The Memphis Commercial Appeal urges NBA owners not to approve the SuperSonics' move to Oklahoma City: "So why should anyone in Memphis care about this little drama on the far side of the country? Simply put, it could happen to us some day. The SuperSonics have a lease with the city of Seattle, just as the Memphis Grizzlies franchise has a lease at the FedExForum with Memphis and Shelby County government. The SuperSonics' lease doesn't expire until 2010, but team representatives are headed to federal court in June in an attempt to wriggle out of it early. Here's what should concern the NBA's Board of Governors: If the board approves the relocation plans, it could be, in effect, encouraging one of its member franchises to break a legally binding contract. The NBA has been very aggressive in urging franchise cities and would-be franchise cities to build shiny new facilities to accommodate the league's teams. Some cities choose to do so, presumably, because they have confidence that the NBA's teams will honor their lease commitments. And if the NBA condones breaking a lease in one city -- a city that supported a franchise for more than four decades, no less -- why couldn't the same thing happen in other cities? The issue here isn't whether Oklahoma City should get a franchise or not. No doubt many of the city's residents are as eager to get a team as some Memphians were seven years ago. But there's a right way and a wrong way for that to happen. Approving the relocation before the lawsuit between Seattle and the SuperSonics has been resolved is the wrong way."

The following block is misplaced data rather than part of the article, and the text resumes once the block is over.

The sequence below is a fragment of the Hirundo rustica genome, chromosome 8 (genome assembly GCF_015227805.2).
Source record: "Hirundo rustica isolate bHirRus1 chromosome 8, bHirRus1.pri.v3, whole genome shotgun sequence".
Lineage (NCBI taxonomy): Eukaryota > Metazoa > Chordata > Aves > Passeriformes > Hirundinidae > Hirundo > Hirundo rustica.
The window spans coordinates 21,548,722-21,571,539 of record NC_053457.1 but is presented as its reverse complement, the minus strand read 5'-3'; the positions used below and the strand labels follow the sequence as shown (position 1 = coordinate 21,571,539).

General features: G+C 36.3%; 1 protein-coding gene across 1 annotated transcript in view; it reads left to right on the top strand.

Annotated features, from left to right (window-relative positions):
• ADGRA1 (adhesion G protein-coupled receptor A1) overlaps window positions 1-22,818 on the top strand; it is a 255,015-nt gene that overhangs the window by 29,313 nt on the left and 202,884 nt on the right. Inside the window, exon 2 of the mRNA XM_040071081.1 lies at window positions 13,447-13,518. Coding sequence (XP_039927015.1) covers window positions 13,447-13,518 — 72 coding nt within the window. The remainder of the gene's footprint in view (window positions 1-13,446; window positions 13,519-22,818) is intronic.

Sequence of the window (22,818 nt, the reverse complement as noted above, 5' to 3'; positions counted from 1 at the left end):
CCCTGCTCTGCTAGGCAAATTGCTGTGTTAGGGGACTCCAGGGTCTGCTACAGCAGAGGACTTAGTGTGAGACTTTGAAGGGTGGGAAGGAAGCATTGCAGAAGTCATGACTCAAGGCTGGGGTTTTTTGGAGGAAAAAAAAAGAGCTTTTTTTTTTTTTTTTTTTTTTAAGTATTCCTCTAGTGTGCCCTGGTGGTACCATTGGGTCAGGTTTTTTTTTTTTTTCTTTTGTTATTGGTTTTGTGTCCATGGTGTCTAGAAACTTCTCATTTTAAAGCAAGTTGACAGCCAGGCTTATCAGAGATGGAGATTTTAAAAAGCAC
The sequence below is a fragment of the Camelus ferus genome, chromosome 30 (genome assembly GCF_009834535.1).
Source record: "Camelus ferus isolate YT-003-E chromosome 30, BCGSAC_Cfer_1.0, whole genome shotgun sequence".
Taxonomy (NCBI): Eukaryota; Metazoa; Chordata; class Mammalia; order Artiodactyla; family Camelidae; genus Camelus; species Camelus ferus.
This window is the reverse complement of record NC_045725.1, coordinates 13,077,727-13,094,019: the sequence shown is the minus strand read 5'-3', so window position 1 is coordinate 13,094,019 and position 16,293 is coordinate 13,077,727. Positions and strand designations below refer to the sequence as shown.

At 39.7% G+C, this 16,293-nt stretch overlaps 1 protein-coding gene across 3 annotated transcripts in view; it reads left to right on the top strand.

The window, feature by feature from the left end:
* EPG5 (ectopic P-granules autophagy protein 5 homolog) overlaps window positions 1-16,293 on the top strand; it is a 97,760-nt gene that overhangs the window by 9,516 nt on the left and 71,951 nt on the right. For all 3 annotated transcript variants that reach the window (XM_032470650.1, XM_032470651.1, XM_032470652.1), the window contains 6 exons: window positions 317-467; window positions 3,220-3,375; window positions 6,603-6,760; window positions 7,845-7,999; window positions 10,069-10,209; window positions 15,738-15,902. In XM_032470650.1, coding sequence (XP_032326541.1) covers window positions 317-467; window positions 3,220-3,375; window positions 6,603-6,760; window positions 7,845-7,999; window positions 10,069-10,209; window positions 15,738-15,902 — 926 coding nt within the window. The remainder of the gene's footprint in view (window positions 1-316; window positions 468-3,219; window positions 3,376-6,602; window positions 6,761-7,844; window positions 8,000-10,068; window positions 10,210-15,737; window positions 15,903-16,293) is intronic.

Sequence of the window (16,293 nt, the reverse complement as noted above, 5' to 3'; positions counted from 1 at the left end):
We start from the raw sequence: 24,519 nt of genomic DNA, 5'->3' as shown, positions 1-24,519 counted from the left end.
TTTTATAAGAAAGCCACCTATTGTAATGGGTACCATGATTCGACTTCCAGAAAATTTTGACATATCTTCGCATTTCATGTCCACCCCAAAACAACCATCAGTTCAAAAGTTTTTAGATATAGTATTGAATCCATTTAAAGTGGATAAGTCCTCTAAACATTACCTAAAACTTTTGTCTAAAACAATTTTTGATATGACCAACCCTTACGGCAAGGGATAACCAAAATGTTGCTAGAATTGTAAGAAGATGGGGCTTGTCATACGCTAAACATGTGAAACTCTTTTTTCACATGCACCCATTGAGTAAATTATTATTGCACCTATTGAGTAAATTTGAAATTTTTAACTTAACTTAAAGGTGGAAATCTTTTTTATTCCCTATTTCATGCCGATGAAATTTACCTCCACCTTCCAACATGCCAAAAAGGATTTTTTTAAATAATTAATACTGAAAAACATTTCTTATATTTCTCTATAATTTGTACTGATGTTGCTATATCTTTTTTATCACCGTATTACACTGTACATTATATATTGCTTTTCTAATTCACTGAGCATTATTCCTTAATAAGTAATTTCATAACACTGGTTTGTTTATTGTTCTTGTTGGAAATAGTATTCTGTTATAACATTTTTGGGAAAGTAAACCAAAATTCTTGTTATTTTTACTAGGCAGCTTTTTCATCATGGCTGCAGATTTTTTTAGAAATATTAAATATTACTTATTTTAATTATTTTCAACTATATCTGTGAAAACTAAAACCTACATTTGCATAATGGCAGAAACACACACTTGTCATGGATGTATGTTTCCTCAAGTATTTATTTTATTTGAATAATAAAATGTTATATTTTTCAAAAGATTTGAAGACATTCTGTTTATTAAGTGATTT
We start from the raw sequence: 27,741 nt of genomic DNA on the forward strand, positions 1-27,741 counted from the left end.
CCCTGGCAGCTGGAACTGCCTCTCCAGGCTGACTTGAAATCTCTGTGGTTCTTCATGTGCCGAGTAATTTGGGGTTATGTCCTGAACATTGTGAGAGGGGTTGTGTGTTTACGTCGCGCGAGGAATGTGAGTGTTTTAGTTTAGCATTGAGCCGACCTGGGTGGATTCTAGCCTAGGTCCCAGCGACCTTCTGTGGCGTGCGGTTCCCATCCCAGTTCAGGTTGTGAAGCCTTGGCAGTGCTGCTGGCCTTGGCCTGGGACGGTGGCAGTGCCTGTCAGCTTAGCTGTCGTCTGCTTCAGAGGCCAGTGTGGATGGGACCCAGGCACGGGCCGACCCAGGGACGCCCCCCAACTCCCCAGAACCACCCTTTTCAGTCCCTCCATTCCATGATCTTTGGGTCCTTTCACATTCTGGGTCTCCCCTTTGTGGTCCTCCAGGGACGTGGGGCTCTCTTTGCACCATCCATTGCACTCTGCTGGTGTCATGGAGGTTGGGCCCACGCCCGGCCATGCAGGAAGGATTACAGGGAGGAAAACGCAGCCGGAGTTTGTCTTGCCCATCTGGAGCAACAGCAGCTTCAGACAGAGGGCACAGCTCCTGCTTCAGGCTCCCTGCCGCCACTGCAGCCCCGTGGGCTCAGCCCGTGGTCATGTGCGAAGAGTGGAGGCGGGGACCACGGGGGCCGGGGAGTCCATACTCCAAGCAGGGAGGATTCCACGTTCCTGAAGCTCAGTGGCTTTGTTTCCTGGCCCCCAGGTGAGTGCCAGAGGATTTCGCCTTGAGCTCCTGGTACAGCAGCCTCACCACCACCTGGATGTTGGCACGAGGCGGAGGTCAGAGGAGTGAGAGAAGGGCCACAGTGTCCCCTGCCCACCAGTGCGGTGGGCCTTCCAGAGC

What's so great about starting? Why not bring a star off the bench?